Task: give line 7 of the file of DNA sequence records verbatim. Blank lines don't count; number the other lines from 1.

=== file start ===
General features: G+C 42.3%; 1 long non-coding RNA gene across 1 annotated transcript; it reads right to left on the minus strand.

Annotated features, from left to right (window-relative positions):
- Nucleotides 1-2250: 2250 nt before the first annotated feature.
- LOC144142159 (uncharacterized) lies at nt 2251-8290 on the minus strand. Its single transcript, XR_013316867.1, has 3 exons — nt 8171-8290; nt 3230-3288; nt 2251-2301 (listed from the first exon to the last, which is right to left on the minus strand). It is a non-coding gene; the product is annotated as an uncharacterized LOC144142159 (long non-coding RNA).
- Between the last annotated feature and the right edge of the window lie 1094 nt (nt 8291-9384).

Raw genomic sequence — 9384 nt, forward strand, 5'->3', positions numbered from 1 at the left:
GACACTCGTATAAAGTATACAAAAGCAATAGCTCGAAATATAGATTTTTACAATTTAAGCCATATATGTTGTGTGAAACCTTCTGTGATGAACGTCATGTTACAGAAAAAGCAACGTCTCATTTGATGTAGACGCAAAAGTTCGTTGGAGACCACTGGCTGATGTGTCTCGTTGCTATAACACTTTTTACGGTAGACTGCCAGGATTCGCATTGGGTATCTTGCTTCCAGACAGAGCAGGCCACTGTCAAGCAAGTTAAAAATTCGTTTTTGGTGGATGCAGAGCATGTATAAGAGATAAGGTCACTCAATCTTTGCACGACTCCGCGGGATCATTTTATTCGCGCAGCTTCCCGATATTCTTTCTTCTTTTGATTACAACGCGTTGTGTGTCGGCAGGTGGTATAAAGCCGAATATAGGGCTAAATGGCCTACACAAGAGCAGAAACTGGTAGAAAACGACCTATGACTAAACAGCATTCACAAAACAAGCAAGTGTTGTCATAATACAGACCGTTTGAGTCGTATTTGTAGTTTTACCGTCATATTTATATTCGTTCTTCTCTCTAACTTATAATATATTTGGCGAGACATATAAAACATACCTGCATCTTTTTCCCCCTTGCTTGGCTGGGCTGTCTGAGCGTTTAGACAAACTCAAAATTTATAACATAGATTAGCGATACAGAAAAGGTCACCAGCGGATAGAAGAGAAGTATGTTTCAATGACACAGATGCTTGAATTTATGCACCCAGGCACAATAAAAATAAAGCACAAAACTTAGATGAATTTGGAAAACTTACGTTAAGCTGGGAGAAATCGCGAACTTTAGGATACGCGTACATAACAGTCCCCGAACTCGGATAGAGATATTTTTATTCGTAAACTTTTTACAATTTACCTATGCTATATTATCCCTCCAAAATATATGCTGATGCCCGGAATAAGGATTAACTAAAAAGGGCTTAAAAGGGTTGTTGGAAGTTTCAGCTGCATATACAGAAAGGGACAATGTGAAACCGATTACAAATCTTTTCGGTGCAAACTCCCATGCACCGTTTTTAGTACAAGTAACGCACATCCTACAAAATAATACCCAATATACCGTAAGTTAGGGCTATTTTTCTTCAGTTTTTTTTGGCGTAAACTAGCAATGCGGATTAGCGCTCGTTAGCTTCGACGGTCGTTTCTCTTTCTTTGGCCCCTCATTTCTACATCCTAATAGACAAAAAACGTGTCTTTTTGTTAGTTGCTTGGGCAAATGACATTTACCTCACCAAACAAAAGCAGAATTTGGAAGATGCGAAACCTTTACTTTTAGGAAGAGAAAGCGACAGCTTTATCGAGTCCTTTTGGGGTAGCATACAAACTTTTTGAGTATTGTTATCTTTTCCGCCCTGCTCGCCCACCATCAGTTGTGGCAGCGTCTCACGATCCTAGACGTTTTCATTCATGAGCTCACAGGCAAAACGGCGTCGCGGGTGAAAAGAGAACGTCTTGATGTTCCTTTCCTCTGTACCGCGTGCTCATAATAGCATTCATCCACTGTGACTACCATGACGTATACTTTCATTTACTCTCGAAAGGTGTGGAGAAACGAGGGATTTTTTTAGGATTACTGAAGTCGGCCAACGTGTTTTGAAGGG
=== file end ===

GACACTCGTATAAAGTATACAAAAGCAATAGCTCGAAATATAGATTTTTACAATTTAAGCCATATATGTTGTGTGAAACCTTCTGTGATGAACGTCATGTTACAGAAAAAGCAACGTCTCATTTGATGTAGACGCAAAAGTTCGTTGGAGACCACTGGCTGATGTGTCTCGTTGCTATAACACTTTTTACGGTAGACTGCCAGGATTCGCATTGGGTATCTTGCTTCCAGACAGAGCAGGCCACTGTCAAGCAAGTTAAAAATTCGTTTTTGGTGGATGCAGAGCATGTATAAGAGATAAGGTCACTCAATCTTTGCACGACTCCGCGGGATCATTTTATTCGCGCAGCTTCCCGATATTCTTTCTTCTTTTGATTACAACGCGTTGTGTGTCGGCAGGTGGTATAAAGCCGAATATAGGGCTAAATGGCCTACACAAGAGCAGAAACTGGTAGAAAACGACCTATGACTAAACAGCATTCACAAAACAAGCAAGTGTTGTCATAATACAGACCGTTTGAGTCGTATTTGTAGTTTTACCGTCATATTTATATTCGTTCTTCTCTCTAACTTATAATATATTTGGCGAGACATATAAAACATACCTGCATCTTTTTCCCCCTTGCTTGGCTGGGCTGTCTGAGCGTTTAGACAAACTCAAAATTTATAACATAGATTAGCGATACAGAAAAGGTCACCAGCGGATAGAAGAGAAGTATGTTTCAATGACACAGATGCTTGAATTTATGCACCCAGGCACAATAAAAATAAAGCACAAAACTTAGATGAATTTGGAAAACTTACGTTAAGCTGGGAGAAATCGCGAACTTTAGGATACGCGTACATAACAGTCCCCGAACTCGGATAGAGATATTTTTATTCGTAAACTTTTTACAATTTACCTATGCTATATTATCCCTCCAAAATATATGCTGATGCCCGGAATAAGGATTAACTAAAAAGGGCTTAAAAGGGTTGTTGGAAGTTTCAGCTGCATATACAGAAAGGGACAATGTGAAACCGATTACAAATCTTTTCGGTGCAAACTCCCATGCACCGTTTTTAGTACAAGTAACGCACATCCTACAAAATAATACCCAATATACCGTAAGTTAGGGCTATTTTTCTTCAGTTTTTTTTGGCGTAAACTAGCAATGCGGATTAGCGCTCGTTAGCTTCGACGGTCGTTTCTCTTTCTTTGGCCCCTCATTTCTACATCCTAATAGACAAAAAACGTGTCTTTTTGTTAGTTGCTTGGGCAAATGACATTTACCTCACCAAACAAAAGCAGAATTTGGAAGATGCGAAACCTTTACTTTTAGGAAGAGAAAGCGACAGCTTTATCGAGTCCTTTTGGGGTAGCATACAAACTTTTTGAGTATTGTTATCTTTTCCGCCCTGCTCGCCCACCATCAGTTGTGGCAGCGTCTCACGATCCTAGACGTTTTCATTCATGAGCTCACAGGCAAAACGGCGTCGCGGGTGAAAAGAGAACGTCTTGATGTTCCTTTCCTCTGTACCGCGTGCTCATAATAGCATTCATCCACTGTGACTACCATGACGTATACTTTCATTTACTCTCGAAAGGTGTGGAGAAACGAGGGATTTTTTTAGGATTACTGAAGTCGGCCAACGTGTTTTGAAGGG